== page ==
By the people, for the people, of the people. Do you really believe that?
Recently, my dear Skywalker and I have been having some political discussions. Usually, our political discussions remain friendly, but occasionally I get upset and him and vice versa. It’s understandable—I guess I’d have to classify myself as a Democrat if I were to classify myself as something.
And Skywalker, when pressed, calls himself an Independent, with libertarian sympathies.
So yes, we are at odds politically. But the odd thing is, we espouse many of the same beliefs about what we think America needs.
We both believe that the destitute need help from those who have more than they need.
We both believe that unemployment is a real problem.
We both believe that we should have a very real sense of stewardship about our environment, and that we should live our lives in such a way that we do not waste or pollute our precious resources.
We both feel that religion and government should not encroach upon one another.
We both believe that the Great Depression was a social/economic event that required intervention on the part of the government, although we differ somewhat in opinion as to whether the New Deal was the best sort of intervention.
We both believe that women and minorities should have the same rights as everyone else in society.
We both believe that the American rate of consumption is out of control, and ought to be checked somehow.
We both hate health insurance companies.
We both like Mitt Romney.
So—any of you out there, read all these things. Republican, Democrat, Green Party, Libertarian party, American Communist party—
How many of these do you agree with? I’m willing to bet that a surprising number would agree with many of them.
The difference that Skywalker and I have is this—implementation. Skywalker believes that to give government control over any/all of these issues, is wrong. That the government would then be forcing someone to do something that he/she should be free to choose to do or not, of their own accord. Skywalker believes that, when government starts mandating such things as how much we give to the poor by enacting laws that take a certain percentage from our paycheck, for instance, nobody is blessed because they’re forced to give, and it’s inherently wrong because it encroaches upon the rights of a certain group of people—those who have more. And that those who have less need to be taken care of, yes, but that it should be done of the community’s own free will and choice and that a community can best know and meet its own needs anyway, without direct governmental oversight.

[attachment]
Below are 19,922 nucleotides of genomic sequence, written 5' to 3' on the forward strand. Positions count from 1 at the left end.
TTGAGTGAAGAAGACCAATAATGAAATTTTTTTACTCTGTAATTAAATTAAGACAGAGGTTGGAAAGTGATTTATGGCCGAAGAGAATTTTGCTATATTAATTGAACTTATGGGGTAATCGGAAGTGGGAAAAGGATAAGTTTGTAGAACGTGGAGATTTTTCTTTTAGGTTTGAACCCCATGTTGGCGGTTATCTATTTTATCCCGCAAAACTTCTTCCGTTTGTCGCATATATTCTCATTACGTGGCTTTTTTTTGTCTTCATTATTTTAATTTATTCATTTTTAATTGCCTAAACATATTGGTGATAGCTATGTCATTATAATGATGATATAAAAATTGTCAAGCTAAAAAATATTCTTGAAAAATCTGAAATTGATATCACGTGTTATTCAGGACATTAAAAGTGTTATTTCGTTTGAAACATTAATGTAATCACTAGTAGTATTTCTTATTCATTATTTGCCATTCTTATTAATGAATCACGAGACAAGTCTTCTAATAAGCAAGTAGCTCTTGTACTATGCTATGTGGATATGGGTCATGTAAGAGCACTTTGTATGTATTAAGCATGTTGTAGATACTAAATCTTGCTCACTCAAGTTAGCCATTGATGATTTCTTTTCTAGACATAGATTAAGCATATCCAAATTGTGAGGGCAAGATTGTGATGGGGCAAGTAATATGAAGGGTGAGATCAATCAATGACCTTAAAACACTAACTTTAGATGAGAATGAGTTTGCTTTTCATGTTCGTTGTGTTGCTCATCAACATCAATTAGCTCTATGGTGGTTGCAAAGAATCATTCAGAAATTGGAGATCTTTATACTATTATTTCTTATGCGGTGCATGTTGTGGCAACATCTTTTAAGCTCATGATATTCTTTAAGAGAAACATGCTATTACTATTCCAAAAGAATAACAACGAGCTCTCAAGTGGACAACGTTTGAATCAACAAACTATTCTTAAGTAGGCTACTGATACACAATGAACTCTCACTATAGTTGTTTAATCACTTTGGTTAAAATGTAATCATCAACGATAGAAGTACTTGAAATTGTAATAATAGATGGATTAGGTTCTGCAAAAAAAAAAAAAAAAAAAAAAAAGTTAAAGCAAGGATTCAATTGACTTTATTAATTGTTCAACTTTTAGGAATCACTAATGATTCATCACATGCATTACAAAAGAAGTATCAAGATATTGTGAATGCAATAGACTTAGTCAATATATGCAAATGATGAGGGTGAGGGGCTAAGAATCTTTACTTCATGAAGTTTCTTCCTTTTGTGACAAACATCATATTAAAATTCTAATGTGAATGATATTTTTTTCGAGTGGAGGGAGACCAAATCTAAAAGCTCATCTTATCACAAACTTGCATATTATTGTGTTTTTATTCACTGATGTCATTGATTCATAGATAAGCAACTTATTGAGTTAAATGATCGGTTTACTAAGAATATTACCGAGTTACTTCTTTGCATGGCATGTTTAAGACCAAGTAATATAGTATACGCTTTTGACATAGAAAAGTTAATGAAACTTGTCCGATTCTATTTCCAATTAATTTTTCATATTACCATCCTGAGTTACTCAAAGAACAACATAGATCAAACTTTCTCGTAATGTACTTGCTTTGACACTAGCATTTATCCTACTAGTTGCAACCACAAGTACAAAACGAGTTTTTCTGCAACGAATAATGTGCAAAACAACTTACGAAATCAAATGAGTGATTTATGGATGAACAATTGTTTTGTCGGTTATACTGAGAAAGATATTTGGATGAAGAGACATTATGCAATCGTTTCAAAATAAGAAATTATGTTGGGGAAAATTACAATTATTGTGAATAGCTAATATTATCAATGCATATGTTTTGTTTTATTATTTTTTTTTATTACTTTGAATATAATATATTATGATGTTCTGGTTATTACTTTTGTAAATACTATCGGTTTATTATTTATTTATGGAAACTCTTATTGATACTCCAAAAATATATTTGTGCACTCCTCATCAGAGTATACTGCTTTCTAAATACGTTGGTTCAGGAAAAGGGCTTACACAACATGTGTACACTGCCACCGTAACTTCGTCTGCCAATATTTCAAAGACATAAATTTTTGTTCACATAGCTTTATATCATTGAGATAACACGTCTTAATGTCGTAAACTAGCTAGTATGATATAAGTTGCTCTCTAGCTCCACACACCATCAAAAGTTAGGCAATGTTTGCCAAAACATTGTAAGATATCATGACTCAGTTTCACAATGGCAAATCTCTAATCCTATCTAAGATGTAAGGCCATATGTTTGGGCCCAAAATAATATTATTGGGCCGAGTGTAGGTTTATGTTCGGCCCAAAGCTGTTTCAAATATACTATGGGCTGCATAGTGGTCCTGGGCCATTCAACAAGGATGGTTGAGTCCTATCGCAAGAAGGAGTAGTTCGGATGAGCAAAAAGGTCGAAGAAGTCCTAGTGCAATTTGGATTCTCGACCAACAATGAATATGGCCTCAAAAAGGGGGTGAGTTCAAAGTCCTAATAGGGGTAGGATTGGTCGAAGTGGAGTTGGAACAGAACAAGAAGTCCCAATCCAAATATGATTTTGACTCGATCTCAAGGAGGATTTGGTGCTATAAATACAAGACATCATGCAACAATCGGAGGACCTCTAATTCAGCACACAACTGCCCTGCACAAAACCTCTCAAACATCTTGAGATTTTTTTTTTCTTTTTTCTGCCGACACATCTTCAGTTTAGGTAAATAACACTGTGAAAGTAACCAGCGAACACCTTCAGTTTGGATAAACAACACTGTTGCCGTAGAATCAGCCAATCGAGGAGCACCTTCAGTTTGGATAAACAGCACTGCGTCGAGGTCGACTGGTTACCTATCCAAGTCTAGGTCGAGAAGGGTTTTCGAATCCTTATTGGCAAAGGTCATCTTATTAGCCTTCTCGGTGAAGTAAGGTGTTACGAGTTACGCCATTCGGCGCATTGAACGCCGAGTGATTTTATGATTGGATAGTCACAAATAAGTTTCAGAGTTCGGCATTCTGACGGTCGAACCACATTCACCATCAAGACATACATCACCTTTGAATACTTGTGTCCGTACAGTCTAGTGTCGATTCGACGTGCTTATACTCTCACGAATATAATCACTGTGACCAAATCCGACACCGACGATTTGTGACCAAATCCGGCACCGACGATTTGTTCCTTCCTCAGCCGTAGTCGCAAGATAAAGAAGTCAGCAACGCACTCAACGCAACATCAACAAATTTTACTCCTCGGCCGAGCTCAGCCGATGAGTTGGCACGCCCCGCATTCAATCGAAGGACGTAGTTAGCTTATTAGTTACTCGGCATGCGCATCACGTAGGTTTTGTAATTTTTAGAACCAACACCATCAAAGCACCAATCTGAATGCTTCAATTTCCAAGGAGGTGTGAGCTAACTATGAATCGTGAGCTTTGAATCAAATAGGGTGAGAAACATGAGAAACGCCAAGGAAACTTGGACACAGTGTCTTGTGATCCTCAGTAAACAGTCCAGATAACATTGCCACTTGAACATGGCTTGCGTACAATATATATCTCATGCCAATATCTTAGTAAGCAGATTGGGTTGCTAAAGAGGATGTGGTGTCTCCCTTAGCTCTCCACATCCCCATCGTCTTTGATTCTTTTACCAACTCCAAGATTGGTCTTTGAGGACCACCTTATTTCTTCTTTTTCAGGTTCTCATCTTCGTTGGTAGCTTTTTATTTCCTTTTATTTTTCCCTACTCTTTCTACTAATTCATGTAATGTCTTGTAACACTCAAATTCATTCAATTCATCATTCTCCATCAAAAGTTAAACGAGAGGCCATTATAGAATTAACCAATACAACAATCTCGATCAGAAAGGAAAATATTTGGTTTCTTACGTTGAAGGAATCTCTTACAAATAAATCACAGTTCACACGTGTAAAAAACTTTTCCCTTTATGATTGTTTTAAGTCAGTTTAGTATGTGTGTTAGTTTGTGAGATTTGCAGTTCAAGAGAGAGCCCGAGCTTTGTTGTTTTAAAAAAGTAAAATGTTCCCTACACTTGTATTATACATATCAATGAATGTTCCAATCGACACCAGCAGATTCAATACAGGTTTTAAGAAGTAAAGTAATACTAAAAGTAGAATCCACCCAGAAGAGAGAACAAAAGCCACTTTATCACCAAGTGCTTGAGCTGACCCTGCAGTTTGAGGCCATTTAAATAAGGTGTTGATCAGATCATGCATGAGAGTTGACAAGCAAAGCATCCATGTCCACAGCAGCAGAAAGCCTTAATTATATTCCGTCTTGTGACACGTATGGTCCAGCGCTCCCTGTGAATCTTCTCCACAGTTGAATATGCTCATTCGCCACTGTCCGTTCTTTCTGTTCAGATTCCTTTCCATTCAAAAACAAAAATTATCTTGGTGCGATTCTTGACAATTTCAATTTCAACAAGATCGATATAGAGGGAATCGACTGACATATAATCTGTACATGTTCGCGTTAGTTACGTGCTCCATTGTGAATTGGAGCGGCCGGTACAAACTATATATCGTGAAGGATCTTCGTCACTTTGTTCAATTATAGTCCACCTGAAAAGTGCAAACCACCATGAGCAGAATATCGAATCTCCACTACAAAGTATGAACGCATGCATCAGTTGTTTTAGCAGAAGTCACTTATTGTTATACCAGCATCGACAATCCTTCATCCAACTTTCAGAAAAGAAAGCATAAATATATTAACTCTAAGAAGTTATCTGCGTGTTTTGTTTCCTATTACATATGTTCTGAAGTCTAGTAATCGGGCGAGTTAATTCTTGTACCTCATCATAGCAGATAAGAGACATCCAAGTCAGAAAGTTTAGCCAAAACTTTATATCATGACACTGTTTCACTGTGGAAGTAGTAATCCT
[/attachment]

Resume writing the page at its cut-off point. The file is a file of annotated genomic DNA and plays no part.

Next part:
Basically, to Skywalker, government is an other
. Government taking away from his paycheck means that someone else is taking away from his paycheck. To him, government is not a pure representation of the people/will. It’s sluggish and so changes don’t happen quickly enough to adequately represent the people’s current preferences, and politicians also push their own agendas (That's why government should
be simple, it's slow and protecting the basics.)
As our founding fathers believed, proper government protects the people from tyranny (inasmuch as the government is not tyrannical). It provides law and order, and insures basic freedoms, but otherwise should mainly be in place to simply empower the people to become what they will. And occasionally it is all right for government to mandate a little social responsibility. For instance: environmental protections for future generations.
I see it a little differently. To me, government is self
(me). I am
a part of my government. I vote, I participate. If I want, I can write letters to my senator or congressman. I can make a big stink about something, and if it’s something truly wrong and important, I will find others who feel the same way, and we will inevitably make an impact on decisions made in congress and ultimately, in government.
We shape government. And so, when “government” takes from my paycheck, I believe that it’s not so much someone else taking my money. By accepting American Citizenship, I ( meaning, myself as a part of the voting population) have agreed to follow what the majority desires. And the majority has voted to give up a piece of pay in order to protect their futures/ alleviate the suffering of the homeless. I accept that majority vote, and so I willingly participate in it, even if I didn't agree personally with that particular mandate. I have an inherrent faith that the American people will eventually choose the thing that will make the most people happy. And so, most of the time, I
will be happy with what is chosen as well.
Two different views. Neither is selfish or irresponsible. Just different— with the same desired results.
What are you? Do you think of government as self, other, or something in between? And how do you feel about the way that our current government is representing the American population?
What do you think we could do better? See, to me, that’s the clincher. When people complain about government, I usually don’t hear them say anything about what they think we could do to make it better. I think that it’s unproductive to complain unless we have an idea of how to improve. Complaints are to catch the attention of those who can change things.
So—you have my attention. What should we be doing differently?